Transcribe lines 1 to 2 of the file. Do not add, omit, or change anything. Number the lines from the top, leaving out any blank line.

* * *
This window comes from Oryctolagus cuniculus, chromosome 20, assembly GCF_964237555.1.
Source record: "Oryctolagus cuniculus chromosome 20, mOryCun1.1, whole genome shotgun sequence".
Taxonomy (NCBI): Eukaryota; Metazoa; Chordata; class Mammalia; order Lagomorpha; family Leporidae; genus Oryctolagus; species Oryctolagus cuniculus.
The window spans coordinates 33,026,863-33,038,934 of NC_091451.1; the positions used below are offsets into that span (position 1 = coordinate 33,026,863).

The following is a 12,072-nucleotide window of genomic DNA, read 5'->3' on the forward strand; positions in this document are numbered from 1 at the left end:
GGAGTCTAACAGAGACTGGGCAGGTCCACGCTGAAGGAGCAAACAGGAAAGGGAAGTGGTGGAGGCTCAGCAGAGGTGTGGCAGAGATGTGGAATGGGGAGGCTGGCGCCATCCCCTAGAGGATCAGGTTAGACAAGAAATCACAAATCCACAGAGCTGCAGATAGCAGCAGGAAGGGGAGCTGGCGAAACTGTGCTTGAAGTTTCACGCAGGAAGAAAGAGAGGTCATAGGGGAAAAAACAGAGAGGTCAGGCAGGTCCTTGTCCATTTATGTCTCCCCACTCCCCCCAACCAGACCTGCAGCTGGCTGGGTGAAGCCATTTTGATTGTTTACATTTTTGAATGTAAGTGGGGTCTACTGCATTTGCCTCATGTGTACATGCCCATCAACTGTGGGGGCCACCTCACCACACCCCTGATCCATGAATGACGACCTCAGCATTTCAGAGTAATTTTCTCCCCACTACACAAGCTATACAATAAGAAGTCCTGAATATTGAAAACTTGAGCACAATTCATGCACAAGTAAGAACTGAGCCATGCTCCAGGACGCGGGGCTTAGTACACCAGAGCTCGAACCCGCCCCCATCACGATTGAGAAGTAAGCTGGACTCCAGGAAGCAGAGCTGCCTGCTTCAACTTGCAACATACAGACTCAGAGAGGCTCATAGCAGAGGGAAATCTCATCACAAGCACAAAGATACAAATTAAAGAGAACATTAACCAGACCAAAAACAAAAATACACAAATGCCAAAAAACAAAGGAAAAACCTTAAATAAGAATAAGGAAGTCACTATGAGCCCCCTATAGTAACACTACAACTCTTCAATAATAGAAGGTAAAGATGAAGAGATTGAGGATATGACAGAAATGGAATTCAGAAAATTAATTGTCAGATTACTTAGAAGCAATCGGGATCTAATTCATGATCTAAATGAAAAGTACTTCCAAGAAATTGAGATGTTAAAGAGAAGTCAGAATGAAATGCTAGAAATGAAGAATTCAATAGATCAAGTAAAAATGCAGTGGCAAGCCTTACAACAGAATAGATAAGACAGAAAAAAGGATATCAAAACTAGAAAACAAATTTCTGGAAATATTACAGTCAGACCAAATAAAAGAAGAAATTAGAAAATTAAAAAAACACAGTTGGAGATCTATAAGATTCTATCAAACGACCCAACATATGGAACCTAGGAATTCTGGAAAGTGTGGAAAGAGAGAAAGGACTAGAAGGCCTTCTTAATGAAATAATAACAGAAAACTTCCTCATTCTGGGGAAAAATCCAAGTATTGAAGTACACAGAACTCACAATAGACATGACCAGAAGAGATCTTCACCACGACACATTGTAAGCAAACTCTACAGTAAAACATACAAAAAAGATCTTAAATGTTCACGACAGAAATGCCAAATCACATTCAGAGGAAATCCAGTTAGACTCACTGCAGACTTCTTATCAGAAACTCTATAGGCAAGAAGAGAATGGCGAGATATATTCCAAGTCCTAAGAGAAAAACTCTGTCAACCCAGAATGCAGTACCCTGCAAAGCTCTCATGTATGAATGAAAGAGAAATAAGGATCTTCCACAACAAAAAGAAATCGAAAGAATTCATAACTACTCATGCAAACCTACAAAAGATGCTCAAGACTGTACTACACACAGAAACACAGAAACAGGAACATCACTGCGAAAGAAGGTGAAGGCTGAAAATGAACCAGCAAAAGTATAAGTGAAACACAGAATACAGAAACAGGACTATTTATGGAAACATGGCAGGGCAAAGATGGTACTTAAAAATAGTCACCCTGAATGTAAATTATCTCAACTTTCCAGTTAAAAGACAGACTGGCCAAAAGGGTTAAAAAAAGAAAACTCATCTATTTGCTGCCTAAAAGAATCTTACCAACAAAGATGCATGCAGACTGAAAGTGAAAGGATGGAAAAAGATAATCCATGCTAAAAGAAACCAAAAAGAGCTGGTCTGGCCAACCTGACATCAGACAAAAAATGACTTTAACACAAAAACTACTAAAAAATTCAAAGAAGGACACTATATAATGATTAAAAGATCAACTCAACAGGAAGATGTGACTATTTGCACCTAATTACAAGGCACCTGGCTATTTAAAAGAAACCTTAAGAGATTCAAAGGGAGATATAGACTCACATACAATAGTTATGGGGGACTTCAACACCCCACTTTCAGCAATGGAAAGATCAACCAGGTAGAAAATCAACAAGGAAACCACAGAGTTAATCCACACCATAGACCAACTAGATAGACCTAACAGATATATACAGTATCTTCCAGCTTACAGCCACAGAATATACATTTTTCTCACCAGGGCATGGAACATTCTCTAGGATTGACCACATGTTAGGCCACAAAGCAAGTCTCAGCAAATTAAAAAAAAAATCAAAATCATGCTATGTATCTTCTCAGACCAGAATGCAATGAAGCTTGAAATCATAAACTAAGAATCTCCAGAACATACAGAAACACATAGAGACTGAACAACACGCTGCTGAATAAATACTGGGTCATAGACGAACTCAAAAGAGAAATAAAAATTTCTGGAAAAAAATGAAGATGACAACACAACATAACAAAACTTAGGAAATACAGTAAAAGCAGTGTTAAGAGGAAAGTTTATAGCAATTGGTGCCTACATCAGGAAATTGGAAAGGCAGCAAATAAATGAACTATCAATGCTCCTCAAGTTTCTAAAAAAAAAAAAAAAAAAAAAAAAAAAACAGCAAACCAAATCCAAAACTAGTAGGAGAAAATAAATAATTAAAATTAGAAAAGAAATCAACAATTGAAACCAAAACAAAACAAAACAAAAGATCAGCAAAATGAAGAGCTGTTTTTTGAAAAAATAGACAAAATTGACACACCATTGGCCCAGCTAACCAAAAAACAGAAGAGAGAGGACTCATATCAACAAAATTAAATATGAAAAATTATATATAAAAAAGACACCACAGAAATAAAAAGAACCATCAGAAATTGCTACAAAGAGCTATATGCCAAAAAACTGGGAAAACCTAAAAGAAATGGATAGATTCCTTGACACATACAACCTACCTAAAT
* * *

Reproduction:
This window comes from Oryctolagus cuniculus, chromosome 20, assembly GCF_964237555.1.
Source record: "Oryctolagus cuniculus chromosome 20, mOryCun1.1, whole genome shotgun sequence".